AAN Joins Comments Regarding Proposed Department of Defense FOIA Rules

AAN members may not engage in a lot of coverage of federal defense agencies but that doesn’t mean the association will look the other way when the Department of Defense (“DOD”) tries to make it harder for you to access their records when you need them. That’s why we were one of 13 organizations who jointly filed comments drafted by the Reporters Committee for Freedom of the Press in response to a DOD Notice of Proposed Rulemaking that would affect the way requests filed by news media are processed, how quickly they are processed and how much you’d have to pay to get the records. In fact, one proposed change in particular, was deemed so pernicious that it alone merited our participation.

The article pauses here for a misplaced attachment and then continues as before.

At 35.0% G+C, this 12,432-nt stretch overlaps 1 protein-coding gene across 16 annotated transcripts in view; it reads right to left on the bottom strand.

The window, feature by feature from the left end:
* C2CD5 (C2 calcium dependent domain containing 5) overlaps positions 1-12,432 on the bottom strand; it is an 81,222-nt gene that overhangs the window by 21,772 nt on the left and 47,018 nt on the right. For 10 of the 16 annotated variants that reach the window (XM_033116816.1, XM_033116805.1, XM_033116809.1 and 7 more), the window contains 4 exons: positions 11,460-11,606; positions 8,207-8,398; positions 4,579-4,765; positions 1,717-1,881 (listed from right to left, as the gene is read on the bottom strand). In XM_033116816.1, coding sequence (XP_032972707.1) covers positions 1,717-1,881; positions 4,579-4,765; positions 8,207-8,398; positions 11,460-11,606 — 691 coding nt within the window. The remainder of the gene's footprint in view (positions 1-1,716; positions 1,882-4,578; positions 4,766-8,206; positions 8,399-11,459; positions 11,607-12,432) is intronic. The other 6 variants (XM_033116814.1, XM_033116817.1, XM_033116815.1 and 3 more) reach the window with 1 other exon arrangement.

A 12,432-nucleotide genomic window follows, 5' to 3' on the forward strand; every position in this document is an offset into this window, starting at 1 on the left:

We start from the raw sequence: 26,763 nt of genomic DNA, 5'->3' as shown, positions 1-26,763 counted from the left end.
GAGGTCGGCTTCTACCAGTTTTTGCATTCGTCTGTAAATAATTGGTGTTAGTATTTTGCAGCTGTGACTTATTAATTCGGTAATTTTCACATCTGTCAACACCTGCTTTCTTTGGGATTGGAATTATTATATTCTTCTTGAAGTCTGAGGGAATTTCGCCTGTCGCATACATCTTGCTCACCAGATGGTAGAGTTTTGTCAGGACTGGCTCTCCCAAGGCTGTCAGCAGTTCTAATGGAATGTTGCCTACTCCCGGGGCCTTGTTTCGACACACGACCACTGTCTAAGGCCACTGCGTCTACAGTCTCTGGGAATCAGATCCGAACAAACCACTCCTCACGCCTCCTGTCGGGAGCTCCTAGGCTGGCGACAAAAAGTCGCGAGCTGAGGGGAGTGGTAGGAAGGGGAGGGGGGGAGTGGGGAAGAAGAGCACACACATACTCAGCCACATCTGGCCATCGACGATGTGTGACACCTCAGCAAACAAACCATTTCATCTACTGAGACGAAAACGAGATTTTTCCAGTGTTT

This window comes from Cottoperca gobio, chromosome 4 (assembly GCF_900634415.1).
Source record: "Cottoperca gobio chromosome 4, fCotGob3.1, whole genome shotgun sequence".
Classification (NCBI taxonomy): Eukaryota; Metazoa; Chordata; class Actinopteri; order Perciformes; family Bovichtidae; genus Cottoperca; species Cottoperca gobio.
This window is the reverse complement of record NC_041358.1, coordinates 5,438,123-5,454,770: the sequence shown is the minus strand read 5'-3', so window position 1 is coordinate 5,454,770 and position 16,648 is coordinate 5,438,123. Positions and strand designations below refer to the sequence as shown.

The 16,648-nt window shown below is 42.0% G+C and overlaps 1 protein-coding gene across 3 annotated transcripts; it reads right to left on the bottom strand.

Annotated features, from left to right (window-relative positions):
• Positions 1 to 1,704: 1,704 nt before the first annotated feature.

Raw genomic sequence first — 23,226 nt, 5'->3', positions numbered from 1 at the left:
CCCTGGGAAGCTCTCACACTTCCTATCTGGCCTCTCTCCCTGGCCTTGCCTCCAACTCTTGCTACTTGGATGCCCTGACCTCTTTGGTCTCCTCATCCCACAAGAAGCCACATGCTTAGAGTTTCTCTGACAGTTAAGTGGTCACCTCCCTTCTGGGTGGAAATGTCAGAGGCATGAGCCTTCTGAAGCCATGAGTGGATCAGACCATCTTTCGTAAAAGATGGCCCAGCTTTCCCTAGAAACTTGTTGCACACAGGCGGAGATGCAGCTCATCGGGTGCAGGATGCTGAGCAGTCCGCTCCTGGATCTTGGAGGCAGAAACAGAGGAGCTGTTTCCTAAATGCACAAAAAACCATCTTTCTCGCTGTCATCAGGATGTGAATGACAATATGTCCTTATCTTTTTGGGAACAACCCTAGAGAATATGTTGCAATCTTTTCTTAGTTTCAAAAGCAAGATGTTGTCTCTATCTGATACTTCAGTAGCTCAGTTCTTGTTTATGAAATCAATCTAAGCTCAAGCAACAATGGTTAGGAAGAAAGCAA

The occasion of the Notice of Proposed Rulemaking was the DOD’s updating its FOIA rules in response to the Electronic Freedom of Information Act (EFOIA) Amendments of 1996 and the Openness Promotes Effectiveness in our National (OPEN) Government Act of 2007. So, as you can see, timely FOIA responses aren’t just limited to the requests themselves.

The most offensive provision is a change to Proposed Rule 286.29(a)(4), which reads:

The IDA should consult with PAOs to become familiar with subject matter that is considered to be newsworthy, and advise PAOs of FOIA requests from news media representatives. The IDA also should inform PAOs in advance when they intend to withhold or partially withhold a record if it appears the withholding action may be a media issue.